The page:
I told TMOG that my first thought in response to that was, "What? You don't pray as you breathe?"
And TMOG pointed out, quite rightly, that I am fortunate in being able to do what Buddhists call walking meditation, and what I call prayer while breathing.
I am not much of a Christian. I'm still not down, Dawg, with the primary tenets of the Christian faith, chief among them being Jesus' divinity. I studied comparative religion in college and so learned about a donkey-headed half-man, half-god who was nailed to a tree and raised from the dead three days later. I have too much doubt to call myself a Christian, though I might call myself, on a good day, a follower of Christ. (Paul-the-Pastor says that Christian disciples go all the way up on the cross, while followers stop at the bottom of the hill. I'm down here, at the bottom of the hill. Join me! I have cookies!)
And yet I pray. I pray intercessory prayers, for people I work with who are sick or hurting. I pray intercessory prayers for my patients. I pray intercessory prayers for myself, because there are things that I want to change.
Most of the time, though, the prayers are wordless. They come out of me as simply as a breath and as regularly. What began as a conscious effort when I was in school has evolved to a very simple state of being, in which weeding the garden is a prayer. Dusting the bookshelves is a prayer. Dealing with the be-damned cats is sometimes not so much a prayer as a florid curse, but I'm working on that one.
There are times when words simply won't do. Those times happen most often when I'm confronted with a person so sick, so beyond my help, that I can't even comprehend what on earth I'm supposed to be doing here. It's in those times that a still, small voice (there is a little cloud/it is like a man's hand) tells me to do the simplest thing first. I consider that an answer to a wordless prayer.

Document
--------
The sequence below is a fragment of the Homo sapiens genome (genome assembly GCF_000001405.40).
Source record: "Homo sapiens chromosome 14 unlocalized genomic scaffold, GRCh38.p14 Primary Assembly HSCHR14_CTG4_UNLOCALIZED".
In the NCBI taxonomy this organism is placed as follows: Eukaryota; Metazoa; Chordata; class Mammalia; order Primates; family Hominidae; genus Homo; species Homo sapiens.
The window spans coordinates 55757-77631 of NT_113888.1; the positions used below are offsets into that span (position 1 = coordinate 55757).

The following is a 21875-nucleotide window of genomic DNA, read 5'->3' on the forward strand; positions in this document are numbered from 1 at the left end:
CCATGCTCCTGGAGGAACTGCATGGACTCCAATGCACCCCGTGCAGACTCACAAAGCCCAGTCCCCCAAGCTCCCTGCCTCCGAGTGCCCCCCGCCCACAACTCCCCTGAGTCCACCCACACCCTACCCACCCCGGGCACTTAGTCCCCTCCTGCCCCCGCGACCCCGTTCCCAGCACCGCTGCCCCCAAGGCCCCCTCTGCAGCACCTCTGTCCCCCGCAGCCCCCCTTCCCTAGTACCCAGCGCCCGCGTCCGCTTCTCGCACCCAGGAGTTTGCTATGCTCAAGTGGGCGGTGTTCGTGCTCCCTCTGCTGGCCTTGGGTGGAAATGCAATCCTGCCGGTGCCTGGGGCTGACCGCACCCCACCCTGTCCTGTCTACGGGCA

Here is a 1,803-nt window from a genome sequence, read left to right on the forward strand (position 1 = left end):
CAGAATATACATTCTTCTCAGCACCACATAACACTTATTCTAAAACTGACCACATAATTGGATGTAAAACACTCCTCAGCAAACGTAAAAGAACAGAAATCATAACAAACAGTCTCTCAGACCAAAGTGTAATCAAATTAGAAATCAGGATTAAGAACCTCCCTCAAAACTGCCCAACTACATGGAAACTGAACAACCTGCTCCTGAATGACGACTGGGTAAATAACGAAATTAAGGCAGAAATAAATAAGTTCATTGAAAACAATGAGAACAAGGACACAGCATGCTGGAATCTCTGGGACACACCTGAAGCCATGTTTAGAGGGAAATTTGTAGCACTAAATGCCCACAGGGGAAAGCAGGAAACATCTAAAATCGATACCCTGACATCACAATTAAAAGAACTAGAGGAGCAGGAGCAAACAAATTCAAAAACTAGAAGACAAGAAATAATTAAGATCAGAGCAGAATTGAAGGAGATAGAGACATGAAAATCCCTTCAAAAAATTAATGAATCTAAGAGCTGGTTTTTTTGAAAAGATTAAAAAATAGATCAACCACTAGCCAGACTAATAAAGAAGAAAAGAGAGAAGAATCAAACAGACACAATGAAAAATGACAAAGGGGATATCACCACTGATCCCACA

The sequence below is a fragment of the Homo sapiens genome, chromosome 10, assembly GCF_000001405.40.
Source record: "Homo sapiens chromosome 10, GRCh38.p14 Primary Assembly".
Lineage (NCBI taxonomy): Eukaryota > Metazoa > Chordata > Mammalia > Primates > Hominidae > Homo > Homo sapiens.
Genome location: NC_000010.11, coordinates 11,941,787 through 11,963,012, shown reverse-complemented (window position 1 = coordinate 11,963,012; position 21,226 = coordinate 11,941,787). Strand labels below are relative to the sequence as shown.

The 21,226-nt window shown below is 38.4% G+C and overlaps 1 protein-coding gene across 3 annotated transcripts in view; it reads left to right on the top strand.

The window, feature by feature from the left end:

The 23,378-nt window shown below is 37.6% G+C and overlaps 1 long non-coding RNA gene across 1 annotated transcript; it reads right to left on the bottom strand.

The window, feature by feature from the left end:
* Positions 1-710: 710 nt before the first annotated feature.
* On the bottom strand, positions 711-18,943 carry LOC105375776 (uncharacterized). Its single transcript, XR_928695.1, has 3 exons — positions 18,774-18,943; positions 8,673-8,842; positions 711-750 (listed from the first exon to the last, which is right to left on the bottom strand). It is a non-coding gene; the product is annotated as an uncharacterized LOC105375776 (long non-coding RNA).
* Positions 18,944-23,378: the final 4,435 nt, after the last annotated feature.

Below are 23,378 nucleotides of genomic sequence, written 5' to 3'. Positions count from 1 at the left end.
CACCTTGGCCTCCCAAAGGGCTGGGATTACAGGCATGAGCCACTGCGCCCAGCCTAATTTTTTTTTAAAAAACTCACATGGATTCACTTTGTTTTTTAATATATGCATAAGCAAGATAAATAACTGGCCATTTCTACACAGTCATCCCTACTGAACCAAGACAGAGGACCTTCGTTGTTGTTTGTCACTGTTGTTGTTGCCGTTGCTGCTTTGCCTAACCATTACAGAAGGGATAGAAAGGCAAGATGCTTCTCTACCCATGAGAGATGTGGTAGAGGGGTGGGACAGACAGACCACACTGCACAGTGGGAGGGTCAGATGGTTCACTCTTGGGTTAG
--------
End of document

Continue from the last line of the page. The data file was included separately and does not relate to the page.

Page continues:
I would not be here, talking about this, were it not for the work I do.
In the main, I am a scientist. I look dispassionately on what works and what doesn't; the idea of a double-blind study is like crack. But there is a part of me that prays with every step as though I were counting the beads on a Buddhist rosary: one hundred and eight, with subsidiary strands: enough to get lost in the process.
We are all dichotomus. The friend who has been seeking Christ finds he doesn't pray enough. I, who have never sought Christ but instead raged at God and cursed Her less-understandable ideas, am the one who prays as naturally as breathing.
From Brother Cadfael's Penance, by Ellis Peters:
If it was the sharp, clear cold of frost outside, it was the heavy, solemn cold of stone within the nave, near darkness, and utter silence. The similitude of death, but for the red-gold gleam of the constant lamp on the parish altar. Beyond in the choir, two altar candles burned low. . .Now he had now true right to mount the one shallow step that would take him into the monastic paradise. His lower place was here, among the laity, but he had no quarrel with that; he had known, among the humblest, spirits excelling archbishops, and as absolute in honor as earls. . .
. . .He lay down on his face, close, close, his overlong hair brushing the shallow step up into the choir, his brown against the chill of the tiles, the absurd bristles of his unshaven tonsure prickly as thorns. His arms he spread wide, clasping the uneven edges of the patterned paving as drowning men hold fast to drifting weed. He prayed without coherent words, for all those caught between right and expedient, between duty and conscience, between the affections of earth and the abnegations of heaven. . .